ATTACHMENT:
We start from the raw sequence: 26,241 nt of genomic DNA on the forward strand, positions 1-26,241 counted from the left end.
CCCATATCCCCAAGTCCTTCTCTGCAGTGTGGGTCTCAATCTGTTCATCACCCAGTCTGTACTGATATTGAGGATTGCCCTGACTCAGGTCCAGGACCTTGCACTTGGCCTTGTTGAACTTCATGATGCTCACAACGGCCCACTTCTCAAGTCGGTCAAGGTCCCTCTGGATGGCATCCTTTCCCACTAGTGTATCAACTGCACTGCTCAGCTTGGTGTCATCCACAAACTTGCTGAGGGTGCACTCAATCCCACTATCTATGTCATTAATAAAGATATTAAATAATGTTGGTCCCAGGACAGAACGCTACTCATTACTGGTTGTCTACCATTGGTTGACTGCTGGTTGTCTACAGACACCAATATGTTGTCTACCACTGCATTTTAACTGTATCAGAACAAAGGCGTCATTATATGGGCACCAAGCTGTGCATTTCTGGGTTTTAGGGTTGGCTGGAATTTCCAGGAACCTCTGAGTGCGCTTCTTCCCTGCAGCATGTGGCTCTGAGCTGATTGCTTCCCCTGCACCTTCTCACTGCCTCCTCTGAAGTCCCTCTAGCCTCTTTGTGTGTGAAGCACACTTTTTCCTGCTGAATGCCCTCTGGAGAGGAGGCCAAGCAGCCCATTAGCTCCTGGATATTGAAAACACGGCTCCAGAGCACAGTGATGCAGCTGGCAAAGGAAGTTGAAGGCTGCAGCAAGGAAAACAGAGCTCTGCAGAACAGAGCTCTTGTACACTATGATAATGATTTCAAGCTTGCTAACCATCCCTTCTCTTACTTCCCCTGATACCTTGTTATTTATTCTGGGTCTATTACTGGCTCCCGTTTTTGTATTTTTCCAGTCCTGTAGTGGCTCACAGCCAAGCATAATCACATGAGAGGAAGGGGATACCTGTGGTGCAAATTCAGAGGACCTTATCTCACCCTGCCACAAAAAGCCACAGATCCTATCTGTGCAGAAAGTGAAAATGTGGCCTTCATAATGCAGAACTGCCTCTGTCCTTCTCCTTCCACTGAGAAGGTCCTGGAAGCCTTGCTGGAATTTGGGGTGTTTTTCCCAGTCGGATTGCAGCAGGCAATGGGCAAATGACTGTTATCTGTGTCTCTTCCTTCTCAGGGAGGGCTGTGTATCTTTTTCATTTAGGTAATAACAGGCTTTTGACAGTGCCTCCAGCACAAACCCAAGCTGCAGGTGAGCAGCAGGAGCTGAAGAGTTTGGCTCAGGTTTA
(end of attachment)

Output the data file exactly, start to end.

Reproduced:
We start from the raw sequence: 26,241 nt of genomic DNA on the forward strand, positions 1-26,241 counted from the left end.
CCCATATCCCCAAGTCCTTCTCTGCAGTGTGGGTCTCAATCTGTTCATCACCCAGTCTGTACTGATATTGAGGATTGCCCTGACTCAGGTCCAGGACCTTGCACTTGGCCTTGTTGAACTTCATGATGCTCACAACGGCCCACTTCTCAAGTCGGTCAAGGTCCCTCTGGATGGCATCCTTTCCCACTAGTGTATCAACTGCACTGCTCAGCTTGGTGTCATCCACAAACTTGCTGAGGGTGCACTCAATCCCACTATCTATGTCATTAATAAAGATATTAAATAATGTTGGTCCCAGGACAGAACGCTACTCATTACTGGTTGTCTACCATTGGTTGACTGCTGGTTGTCTACAGACACCAATATGTTGTCTACCACTGCATTTTAACTGTATCAGAACAAAGGCGTCATTATATGGGCACCAAGCTGTGCATTTCTGGGTTTTAGGGTTGGCTGGAATTTCCAGGAACCTCTGAGTGCGCTTCTTCCCTGCAGCATGTGGCTCTGAGCTGATTGCTTCCCCTGCACCTTCTCACTGCCTCCTCTGAAGTCCCTCTAGCCTCTTTGTGTGTGAAGCACACTTTTTCCTGCTGAATGCCCTCTGGAGAGGAGGCCAAGCAGCCCATTAGCTCCTGGATATTGAAAACACGGCTCCAGAGCACAGTGATGCAGCTGGCAAAGGAAGTTGAAGGCTGCAGCAAGGAAAACAGAGCTCTGCAGAACAGAGCTCTTGTACACTATGATAATGATTTCAAGCTTGCTAACCATCCCTTCTCTTACTTCCCCTGATACCTTGTTATTTATTCTGGGTCTATTACTGGCTCCCGTTTTTGTATTTTTCCAGTCCTGTAGTGGCTCACAGCCAAGCATAATCACATGAGAGGAAGGGGATACCTGTGGTGCAAATTCAGAGGACCTTATCTCACCCTGCCACAAAAAGCCACAGATCCTATCTGTGCAGAAAGTGAAAATGTGGCCTTCATAATGCAGAACTGCCTCTGTCCTTCTCCTTCCACTGAGAAGGTCCTGGAAGCCTTGCTGGAATTTGGGGTGTTTTTCCCAGTCGGATTGCAGCAGGCAATGGGCAAATGACTGTTATCTGTGTCTCTTCCTTCTCAGGGAGGGCTGTGTATCTTTTTCATTTAGGTAATAACAGGCTTTTGACAGTGCCTCCAGCACAAACCCAAGCTGCAGGTGAGCAGCAGGAGCTGAAGAGTTTGGCTCAGGTTTA